Treaty of Tehuacana Creek

From Wikipedia, the free encyclopedia
Jump to: navigation, search

The Treaty of Tehuacana Creek (or the Treaty of Peace, Friendship and Commerce) was signed at Tehuacana Creek on October 9, 1844 between representatives from the Republic of Texas and various Native American tribes. The tribes involved in the signing of the treaty were the Comanche, the Keechi, the Waco, Caddo, Anadarko, Ioni, Delaware, Shawnee, Cherokee, Lipan Apache, and Tawakoni tribes. Based on the terms of the treaty, both Native Americans and Texans agreed to cease all hostilities and establish more cooperative political and commercial ties. [1][2]

The terms of the treaty were very similar to the terms of the Treaty of Bird's Fort, signed the previous year between Texas and some of the other Indian chiefs.

The treaty comprised 22 articles:

Article I. Both parties agree and declare, that they will forever live in peace, and always meet as friends and brothers. The tomahawk shall be buried, and no more blood appear in the path between them now made white. The Great Spirit will look with delight upon their friendship, and will frown in anger upon their enmity.
Article II. …the Government of Texas shall permit no bad men to cross the line into the hunting grounds of the Indians; and that if the Indians should find any such among them, they will bring him or them to some one of the agents, but not do any, harm to his or their person or property.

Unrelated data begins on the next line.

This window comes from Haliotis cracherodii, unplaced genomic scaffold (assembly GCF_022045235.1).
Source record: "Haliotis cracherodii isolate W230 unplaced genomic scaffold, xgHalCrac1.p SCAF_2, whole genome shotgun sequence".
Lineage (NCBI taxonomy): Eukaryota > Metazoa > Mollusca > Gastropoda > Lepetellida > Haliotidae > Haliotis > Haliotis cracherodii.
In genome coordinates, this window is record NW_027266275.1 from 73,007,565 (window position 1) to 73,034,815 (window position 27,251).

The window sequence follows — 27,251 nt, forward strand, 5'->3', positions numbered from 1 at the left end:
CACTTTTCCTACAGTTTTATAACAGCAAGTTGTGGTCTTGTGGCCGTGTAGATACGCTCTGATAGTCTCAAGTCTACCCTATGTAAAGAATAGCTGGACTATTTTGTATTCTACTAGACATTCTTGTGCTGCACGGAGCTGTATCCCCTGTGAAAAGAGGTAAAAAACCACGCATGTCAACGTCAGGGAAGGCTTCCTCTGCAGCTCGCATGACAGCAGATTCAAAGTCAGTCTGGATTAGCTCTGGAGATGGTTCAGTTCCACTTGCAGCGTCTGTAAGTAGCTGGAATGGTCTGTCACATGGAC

Article III. …the Indians will make no treaty with any nation at war with the people of Texas; and, also, that they will bring in and give up to some one of the agents of the Government of Texas, any and all persons who may go among them for the purpose of making or talking of war.
Article IV. …if the Indians know of any tribe who may be going to make war upon the people of Texas, or steal their property, they will notify the whites of the fact through some one of the agents, and prevent such tribe or tribes from carrying out their intentions.
Article V. …the Indians shall no more steal horses or other property from the whites; and if any property should be stolen, or other mischief done by the bad men among the tribes, that they will punish those who do so and restore the property taken to some one of the agents.
Article VI. …the Indians will not trade with any other people than the people of Texas, so long as they can get such goods as they need at the trading houses.
Article VII. …the Government of Texas shall establish trading houses for the convenience and benefit of the Indians, and such articles shall be kept for the Indian trade as they may need for their support and comfort.
Article VIII. …when peace is fully established between the white and the red people, and no more war or trouble exists, the Indians shall be supplied with powder, lead, guns, spears and other arms to enable them to kill game and live in plenty.
Article IX. …they will not permit traders to go among them unless they are sent by the Government of Texas, or its officers.